Stacking units more than two stories high makes them even more affordable. But a tall walk-up is the least livable building because many units will suffer from impact noise, formidable stairways, or both.

Using elevators to supplement the stairways in tall buildings makes the units more livable, but then all units in stories serviced by the elevator will be required to be wheelchair accessible. If there are more than twenty units, special provisions will be required for deaf people and blind people. These costs can be justified only if the land is so expensive that a tall building is the best use of the land.

Affordability

The buildings are designed to provide affordability by controlling construction, operating, and occupancy costs. Occupancy costs are those additional costs incurred by occupants because of inadequate facilities. In a free market all these costs are borne by the occupant, whether owner or renter.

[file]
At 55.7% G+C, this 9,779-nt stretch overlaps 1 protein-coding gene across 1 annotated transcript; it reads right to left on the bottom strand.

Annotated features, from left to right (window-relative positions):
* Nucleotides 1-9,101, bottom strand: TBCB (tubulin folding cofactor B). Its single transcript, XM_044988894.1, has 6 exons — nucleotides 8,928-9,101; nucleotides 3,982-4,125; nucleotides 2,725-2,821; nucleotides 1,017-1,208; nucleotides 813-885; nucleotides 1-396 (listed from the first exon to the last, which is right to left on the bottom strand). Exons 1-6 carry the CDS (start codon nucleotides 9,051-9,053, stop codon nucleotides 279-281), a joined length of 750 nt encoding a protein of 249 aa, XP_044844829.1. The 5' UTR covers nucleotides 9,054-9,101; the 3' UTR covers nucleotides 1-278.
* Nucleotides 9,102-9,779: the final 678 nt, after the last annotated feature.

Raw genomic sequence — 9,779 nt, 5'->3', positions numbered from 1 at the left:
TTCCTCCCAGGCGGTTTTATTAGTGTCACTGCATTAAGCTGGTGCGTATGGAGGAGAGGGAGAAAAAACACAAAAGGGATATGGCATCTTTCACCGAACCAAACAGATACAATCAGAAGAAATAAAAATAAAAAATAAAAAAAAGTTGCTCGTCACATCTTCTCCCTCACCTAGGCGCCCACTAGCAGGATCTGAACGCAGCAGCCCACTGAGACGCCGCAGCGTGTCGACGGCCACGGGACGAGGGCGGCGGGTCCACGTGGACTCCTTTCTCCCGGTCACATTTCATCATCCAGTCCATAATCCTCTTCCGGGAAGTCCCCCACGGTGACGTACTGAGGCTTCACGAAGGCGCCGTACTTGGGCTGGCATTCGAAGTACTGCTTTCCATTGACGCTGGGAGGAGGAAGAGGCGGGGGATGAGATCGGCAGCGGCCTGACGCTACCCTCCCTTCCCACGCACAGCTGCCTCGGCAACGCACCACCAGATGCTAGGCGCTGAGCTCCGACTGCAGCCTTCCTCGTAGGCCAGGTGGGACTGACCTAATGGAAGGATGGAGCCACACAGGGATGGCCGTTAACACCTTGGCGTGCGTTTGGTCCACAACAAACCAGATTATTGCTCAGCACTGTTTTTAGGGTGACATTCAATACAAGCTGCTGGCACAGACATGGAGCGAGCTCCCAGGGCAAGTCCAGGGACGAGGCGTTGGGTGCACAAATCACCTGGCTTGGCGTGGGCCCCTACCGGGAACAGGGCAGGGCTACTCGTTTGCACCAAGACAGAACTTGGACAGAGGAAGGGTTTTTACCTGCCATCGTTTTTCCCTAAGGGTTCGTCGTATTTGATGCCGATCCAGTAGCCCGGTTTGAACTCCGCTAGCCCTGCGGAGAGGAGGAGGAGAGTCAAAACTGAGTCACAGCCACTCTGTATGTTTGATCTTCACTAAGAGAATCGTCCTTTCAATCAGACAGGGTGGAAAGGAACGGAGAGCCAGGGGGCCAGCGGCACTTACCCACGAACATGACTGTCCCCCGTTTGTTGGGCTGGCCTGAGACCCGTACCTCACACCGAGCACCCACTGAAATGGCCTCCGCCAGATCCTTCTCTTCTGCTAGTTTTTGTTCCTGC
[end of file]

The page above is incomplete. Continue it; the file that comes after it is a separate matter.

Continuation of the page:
Reducing construction costs

The buildings are compact because they have simple shapes. This not only reduces the cost of the building, it also reduces the land cost per unit by increasing the number of units that can be placed on a site.

Exterior wall lengths are exact multiples of two feet, allowing standard lumber sizes to be used with no waste. Exterior walls use 4-inch studs, which can be provided with enough insulation to suffice in even the coldest climates. Using larger studs would cost more and would waste space.

There are no basements, except for walkout basements on buildings designed for hillside lots. The extra space provided by a basement, although relatively inexpensive, is far less useful than space above ground. In cold climates, a frost-protected shallow footing is a more practical choice than a basement.

There is no living space in attics. It is costly to provide adequate insulation and ventilation above attic living space.